The notion of QE3 rejuvenates thoughts of Ben Bernanke and the Fed flooding the market with dollars, weakening the U.S. currency and pushing up dollar-denominated commodities, while fueling expectations that raw-material use will increase based on the stimulus. Ben Bernanke’s plan includes increasing the amount of long-term securities held by the Fed with open-ended purchases of $40 billion of mortgage debt a month. Also, the benchmark interest rate is likely to remain near zero through mid-2015 according to the Federal Open Market Committee.
After the QE2 announcement, the Dow Jones – USB Commodity Index gained 12% in 3-months. Looking back at what exceled after QE2, Brent crude was trading at less than $90/barrel in November 2011 and gained almost $15 over the next three months. The price of corn, one of the biggest post QE2 gainers, is now a third higher than it was back then, as is the gold price.
With Ben Bernanke and the Fed’s recent announcement of QE3, what are the best commodity stocks to be in? We believe some of the well-known hedge funds have been ramping up their portfolios in preparation of Ben Bernanke’s QE3 announcement. Recent investors appear to have loaded up on Gold as a hedge against inflation, and the commodity was up 3.1% on the QE3 news.
A few of the key stocks that top hedge fund managers were buying in the second quarter, for what we believe was in anticipation of more quantitative easing, include Alcoa Inc. (NYSE:AA), a producer of aluminum. Alcoa saw investment from the likes of D.E. Shaw and Ray Dalio. A rebound in global aluminum demand should prove positive for the stock. Not only will QE3 help spur this demand, but the Chinese government’s $157 billion infrastructure development plan will also play an important role.
Freeport-McMoRan Copper & Gold (NYSE:FCX) is another popular company amongst hedge funds. Ken Fisher of Fisher Asset Management held the most shares in his 13F portfolio of any of the hedge funds we track at 14 million. Ray Dalio of Bridgewater and D.E. Shaw were also in Freeport during the second quarter. Steven Cohen of SAC Capital, Bill Miller of Legg Mason and Israel Englander of Millennium Management also held small positions, and George Soros took a new position in the company. See why hedge funds like Freeport. Freeport is one of the world’s largest copper producers and a top gold producer. The HIS Global Insight forecast for world economic growth of 2.4% in 2012, versus growth of 2.7% in 2011, is positive for copper consumption. Large copper supplies have placed pressure on the company, but as existing mines deplete this should help decrease the supply of copper.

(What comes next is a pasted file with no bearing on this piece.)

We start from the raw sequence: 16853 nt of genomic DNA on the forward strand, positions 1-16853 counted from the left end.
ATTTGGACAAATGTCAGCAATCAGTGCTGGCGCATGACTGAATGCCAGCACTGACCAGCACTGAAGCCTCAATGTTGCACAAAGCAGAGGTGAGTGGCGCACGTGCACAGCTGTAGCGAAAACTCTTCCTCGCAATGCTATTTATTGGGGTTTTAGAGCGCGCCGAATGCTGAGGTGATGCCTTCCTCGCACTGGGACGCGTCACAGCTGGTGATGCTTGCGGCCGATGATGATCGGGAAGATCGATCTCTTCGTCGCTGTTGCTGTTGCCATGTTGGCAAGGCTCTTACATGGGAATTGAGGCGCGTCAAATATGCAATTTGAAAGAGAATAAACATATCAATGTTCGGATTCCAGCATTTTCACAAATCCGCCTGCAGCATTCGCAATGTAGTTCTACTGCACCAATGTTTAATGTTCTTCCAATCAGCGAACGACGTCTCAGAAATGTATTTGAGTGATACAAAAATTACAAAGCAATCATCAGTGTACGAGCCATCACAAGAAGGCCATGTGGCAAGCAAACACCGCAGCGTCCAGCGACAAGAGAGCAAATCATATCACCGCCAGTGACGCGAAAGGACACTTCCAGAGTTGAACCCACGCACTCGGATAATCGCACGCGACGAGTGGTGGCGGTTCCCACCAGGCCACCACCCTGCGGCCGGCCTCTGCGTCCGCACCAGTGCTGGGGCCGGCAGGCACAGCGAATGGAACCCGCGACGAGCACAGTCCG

Rio Tinto plc (NYSE:RIO) is one of the world’s largest mining companies, operating in the fields of iron ore, energy, industrial minerals, aluminum, copper, diamonds and gold. Rio Tinto was beaten down in the second quarter, with revenues down 13% and net income down 22%. This posed a good buying opportunity; Steven Cohen and D.E. Shaw took advantage. Not to mention, Ken Fisher, Howard Marks of Oaktree Capital and Israel Englander all had stakes in the company during the second quarter.
Additionally, Jim Simons of Renaissance Technologies, D.E. Shaw, Israel Englander and Steven Cohen were all upping their stakes in Silver Wheaton Corp. (NYSE:SLW) during the second quarter. This silver miner increased 2Q revenues by 14% and net income by 7%, although the company did have weak second quarter share price performance, it is still up over 36% year to date, versus Freeport up only 13%, Rio Tinto up 6% and Alcoa up 10%. The PEG ratio for Silver Wheaton is 0.98 based on its 5-year expected growth rate.
Barrick Gold Corporation (NYSE:ABX), a gold miner, had disappointing 2Q earnings, citing higher production costs, and Barrick also reduced its guidance for the rest of 2012. This forced the stock to perform the worst amongst the stocks mentioned, being down 7% year to date. However, with positive gold price outlook based on the possibility of QE3, David Einhorn with Greenlight Capital almost doubled his 1Q stake in Barrick during the second quarter. Again Israel Englander, Steven Cohen, D.E Shaw and Jim Simons were all in this stock during the second quarter, while Julian Robertson of Tiger Management took a new position in the company, and John Paulson of Paulson & Co. maintained his position.
To recap, these five commodities-focused companies either attracted or maintained some high profile names in the hedge fund industry prior to the announcement of QE3. D.E. Shaw was an owner of all five stocks, while Steven Cohen and Israel Englander each owed four.